Understanding how our collections react to water can ultimately help us make decisions about long-term storage, conservation treatment, and disaster response and recovery. For the Archives, our collections consist of many materials—photographs and negatives, audiovisual materials, and bound materials—that can be negatively affected by moisture. And when I say “moisture,” I’m not just thinking about the total submersion of an item in water. Moisture can mean increased humidity, localized conservation treatment, or an accidental liquid spill. (We’ve all seen those coffee/tea stains on our collections!)
Back in April 2019, I had the pleasure of attending a workshop on the identification and care of digital prints. During the workshop, we ran a few tests, one of which was water sensitivity. Here’s how our prints faired:
So, what can we take away from this fun (but slightly terrifying) test? First, dyes tend to be more sensitive to water exposure than pigments. Secondly, some print supports, such as fine art paper or Baryta paper, also exhibit higher sensitivity to water. Lastly, keep in mind that each individual digital print is unique. The type of printer, the printing process, and the inks can all dictate how the print will react to water, but hopefully this exploration into water sensitivity was able to assist in your future preservation planning!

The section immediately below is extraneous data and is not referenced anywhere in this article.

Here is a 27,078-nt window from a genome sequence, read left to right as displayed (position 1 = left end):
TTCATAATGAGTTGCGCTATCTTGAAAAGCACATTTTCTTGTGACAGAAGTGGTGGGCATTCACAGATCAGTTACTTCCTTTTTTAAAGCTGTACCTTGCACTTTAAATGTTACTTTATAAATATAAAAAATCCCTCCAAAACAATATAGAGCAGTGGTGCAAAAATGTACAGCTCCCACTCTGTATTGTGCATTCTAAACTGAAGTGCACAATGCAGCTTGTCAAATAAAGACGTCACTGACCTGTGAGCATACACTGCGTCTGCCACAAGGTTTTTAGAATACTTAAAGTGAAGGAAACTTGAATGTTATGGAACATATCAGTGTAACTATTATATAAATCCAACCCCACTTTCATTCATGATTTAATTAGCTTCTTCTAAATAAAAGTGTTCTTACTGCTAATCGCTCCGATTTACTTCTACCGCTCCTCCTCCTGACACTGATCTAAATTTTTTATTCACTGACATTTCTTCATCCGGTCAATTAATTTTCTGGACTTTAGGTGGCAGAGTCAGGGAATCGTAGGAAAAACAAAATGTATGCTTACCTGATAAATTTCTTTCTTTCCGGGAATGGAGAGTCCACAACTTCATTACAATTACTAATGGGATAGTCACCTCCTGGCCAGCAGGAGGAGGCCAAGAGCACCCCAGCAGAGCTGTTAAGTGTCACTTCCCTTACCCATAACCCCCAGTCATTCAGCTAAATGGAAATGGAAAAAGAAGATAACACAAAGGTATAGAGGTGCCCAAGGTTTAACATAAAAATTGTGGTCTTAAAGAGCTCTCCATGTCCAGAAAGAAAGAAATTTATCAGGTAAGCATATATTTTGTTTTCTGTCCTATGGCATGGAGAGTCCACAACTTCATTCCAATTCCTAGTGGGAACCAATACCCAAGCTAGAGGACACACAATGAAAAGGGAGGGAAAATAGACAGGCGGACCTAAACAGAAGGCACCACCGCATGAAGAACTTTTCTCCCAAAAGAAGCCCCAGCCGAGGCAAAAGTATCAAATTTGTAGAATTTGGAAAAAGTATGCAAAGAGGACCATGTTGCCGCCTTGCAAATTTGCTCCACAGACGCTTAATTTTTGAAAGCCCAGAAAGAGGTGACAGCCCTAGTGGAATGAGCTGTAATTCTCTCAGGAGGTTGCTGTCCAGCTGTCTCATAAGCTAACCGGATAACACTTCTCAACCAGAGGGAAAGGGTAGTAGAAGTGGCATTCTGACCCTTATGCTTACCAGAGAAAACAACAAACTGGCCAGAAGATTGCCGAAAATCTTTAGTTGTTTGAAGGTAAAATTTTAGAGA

- The Atlas of Water Damage on Inkjet-Printed Fine Art, by Megan Connor and Daniel Burge, The Image Permanence Institute
- “I.D. This! Solid Ink Inkjet Print,” by Alison Reppert Gerber, The Bigger Picture, Smithsonian Institution Archives
- The DP3 Project: Digital Print Preservation Portal, The Image Permanence Institute